6. Interesting Cathar….I worked in a lot of crappy factories, but it never affirmed a Republican viewpoint for me. What it affirmed to me was to stay in school and be the first in my family with a college education. Life based on a political affirmation is living in a tunnel to nowhere. Declare your independence now.

  7. Stayhypy,
    “close to full employment” ???
    You have to be a Republican.
    Based on the most basic economic measures of the near-term US economy, I doubt there is a Democratic operative dumb enough -at any level- that would even go down that road. And if one could be found to say it, the Republicans would be to0 awe-struck to rebut…and probably afraid it was some elaborate trap by the DNC.

    In a modern capitalistic system, it is almost impossible to have full employment during, or at the onset of a recovery, from a severe recession….unless you have a large war or a big plague.

  8. Frank, the 5.0% unemployment that we had that was considered “FULL” was not real. The massive exportation of jobs was muted by the government fueled Greenspan induced housing bubble. No longer being a manufacturing based economy and instead being one that benefits from massive scale in terms of production efficiencies (that a word?) I argue full employment under a non business friendly government at least is closer to that with a U3 rate of 8%ish. A more pro business approach maybe gets you to 7.0% but I don’t think we do much better. We still should try though.

  9. Of course the kids are worried… who else is going to help mom and dad pay Montclair’s property taxes?

  10. I will note this, PAZ: remember how in inspirational, Frank Capra-type movies the full-time factory workers always support the studious immigrant who has “plans” and goes to night school? I very rarely saw any of that atmosphere and encouragement. Instead, there was often active resentment of “lazy college boys” if you got into the wrong department for the summer or, more likely, total indifference to the situation from the full-timers who were stuck there year-in and year-out, just did their jobs and kept their mouths shut.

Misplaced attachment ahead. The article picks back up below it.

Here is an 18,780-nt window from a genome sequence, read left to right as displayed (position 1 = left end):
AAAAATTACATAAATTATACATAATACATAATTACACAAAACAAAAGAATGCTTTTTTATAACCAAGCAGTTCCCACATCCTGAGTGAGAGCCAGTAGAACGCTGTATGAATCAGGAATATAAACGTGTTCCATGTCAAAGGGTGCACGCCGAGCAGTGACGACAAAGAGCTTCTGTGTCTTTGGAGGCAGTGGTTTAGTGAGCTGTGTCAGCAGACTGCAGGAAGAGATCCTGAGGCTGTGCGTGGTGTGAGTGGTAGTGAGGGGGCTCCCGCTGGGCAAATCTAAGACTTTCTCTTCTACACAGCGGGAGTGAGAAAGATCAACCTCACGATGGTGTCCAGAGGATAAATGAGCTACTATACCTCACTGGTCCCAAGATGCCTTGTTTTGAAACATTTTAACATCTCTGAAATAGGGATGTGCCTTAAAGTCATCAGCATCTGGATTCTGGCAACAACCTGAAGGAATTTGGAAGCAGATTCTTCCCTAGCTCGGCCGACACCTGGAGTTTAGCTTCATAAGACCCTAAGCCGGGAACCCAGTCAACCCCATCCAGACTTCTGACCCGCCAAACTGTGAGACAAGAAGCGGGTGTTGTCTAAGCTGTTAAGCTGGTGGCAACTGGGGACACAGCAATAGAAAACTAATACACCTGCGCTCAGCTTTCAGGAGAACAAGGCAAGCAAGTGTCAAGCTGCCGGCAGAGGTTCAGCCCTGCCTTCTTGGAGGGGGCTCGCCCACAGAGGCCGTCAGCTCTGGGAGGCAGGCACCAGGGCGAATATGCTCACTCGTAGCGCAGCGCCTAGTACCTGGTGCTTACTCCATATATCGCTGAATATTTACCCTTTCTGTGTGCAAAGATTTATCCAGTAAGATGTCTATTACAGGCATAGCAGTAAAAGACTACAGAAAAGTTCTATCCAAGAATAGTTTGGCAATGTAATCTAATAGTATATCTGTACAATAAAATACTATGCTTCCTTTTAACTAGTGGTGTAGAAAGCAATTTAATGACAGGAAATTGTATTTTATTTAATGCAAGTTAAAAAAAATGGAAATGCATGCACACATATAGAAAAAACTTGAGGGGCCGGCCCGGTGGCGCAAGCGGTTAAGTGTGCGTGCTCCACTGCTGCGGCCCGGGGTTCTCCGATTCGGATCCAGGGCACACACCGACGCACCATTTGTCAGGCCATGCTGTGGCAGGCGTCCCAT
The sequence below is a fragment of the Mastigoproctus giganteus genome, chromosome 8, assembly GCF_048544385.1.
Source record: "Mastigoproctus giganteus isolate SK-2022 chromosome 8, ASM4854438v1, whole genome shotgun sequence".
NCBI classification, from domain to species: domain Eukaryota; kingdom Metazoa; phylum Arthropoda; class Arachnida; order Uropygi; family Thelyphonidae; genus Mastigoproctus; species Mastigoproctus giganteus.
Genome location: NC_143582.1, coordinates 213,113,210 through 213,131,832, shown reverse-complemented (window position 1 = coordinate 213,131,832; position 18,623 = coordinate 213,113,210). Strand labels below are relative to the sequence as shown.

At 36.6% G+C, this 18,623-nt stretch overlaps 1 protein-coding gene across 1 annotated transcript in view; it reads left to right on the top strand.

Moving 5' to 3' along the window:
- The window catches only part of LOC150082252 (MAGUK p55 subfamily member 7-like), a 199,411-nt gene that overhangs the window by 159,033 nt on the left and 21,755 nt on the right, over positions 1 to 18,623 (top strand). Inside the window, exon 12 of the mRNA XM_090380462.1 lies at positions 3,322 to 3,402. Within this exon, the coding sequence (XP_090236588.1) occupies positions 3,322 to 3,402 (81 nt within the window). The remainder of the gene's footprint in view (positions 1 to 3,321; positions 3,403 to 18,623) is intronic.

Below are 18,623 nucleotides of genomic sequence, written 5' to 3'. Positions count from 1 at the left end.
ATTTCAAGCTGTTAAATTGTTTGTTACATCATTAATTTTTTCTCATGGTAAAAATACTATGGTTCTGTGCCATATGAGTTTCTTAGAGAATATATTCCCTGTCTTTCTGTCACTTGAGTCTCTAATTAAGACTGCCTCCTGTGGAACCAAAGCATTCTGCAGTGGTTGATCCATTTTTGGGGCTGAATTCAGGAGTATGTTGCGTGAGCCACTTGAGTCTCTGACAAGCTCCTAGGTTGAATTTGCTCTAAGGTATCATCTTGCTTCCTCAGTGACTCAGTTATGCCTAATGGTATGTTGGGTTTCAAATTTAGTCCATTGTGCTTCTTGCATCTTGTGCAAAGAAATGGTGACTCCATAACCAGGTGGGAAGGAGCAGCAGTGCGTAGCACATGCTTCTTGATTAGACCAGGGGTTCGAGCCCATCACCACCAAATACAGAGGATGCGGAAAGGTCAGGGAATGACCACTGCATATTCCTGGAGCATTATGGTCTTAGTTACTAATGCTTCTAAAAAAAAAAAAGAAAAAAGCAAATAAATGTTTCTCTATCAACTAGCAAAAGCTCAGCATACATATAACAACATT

Best place to work at Popular (“best” being a relative term, of course) was the catalogue shipping operation, which was almost entirely summer workers. The girls packed catalogues and slapped mailing labels oin them, the guys brought the pallets of “raw” catalogues up and humped them into mail sacks. And there sure was a lot of socializing going on.

    Worst job at Popular was baling waste, where you risked serious injury from baling wire whipping around. Foremen delighted in rotating college students through that assignment.

    I also worked in an icehouse for a while, where the key “skilled task” was lifting up 320 pound ice blocks with tongs so they could be force fed into the cube-cutting machine. The head guy there, whose arms were scarred and permanently red and severely chafed and suffered from severe arthitis, told me there that by the end of the summer I’d look “just like him.” I fled that one after 4 days and it made me appreciate office work all the more.

  11. And, PAZ, what would I declare my independence from? My fealty to? To a distanced former “community organizer” and law wchool prof who apparently never himself has ever held a genuine blue collar job and outrageously and tackily has attacked the Supreme Court more than once in speeches when it appears their decisions will not please him? And to his true boob of a running mate who was caught plagiaring not once, not twice, but THRICE (from the speeches of Neil Kinnock, far left Labour Party honcho) during his own ill-fated run for the Presidential nomination? To their former Speaker of the House who famously runs vineyards where the workers are not even alloed to unionize?

  12. Cathar….The boomerang generation is not going to have fealty to either party. No one has you in a hammerlock to choose sides. Gridlock comes from both sides of the aisle but I think our generation can’t stop from picking the lesser of two evils….Our day has come & gone and we’ve been had. Time to move on.

  13. Worst summer job I had was at one of these summer lakes doing maintenance. It was in the mid-80’s during the garbage strike and a heat wave. Everyday the place was packed due to the heat and the garbage piled up. Herb had the unenviable task of making more room in the dumpsters by re-stacking and shifting 2 weeks old bags of used diapers, food and worst of all rotten watermelon which today the image still haunts me. You just learn to deal with it. Get my pay, fulfill my sports obligation and then off to the Meadowbrook, Aldo’s Hideaway (Depression Night) or Fatso’s. Man great times and that still remains one of the best summers of my life.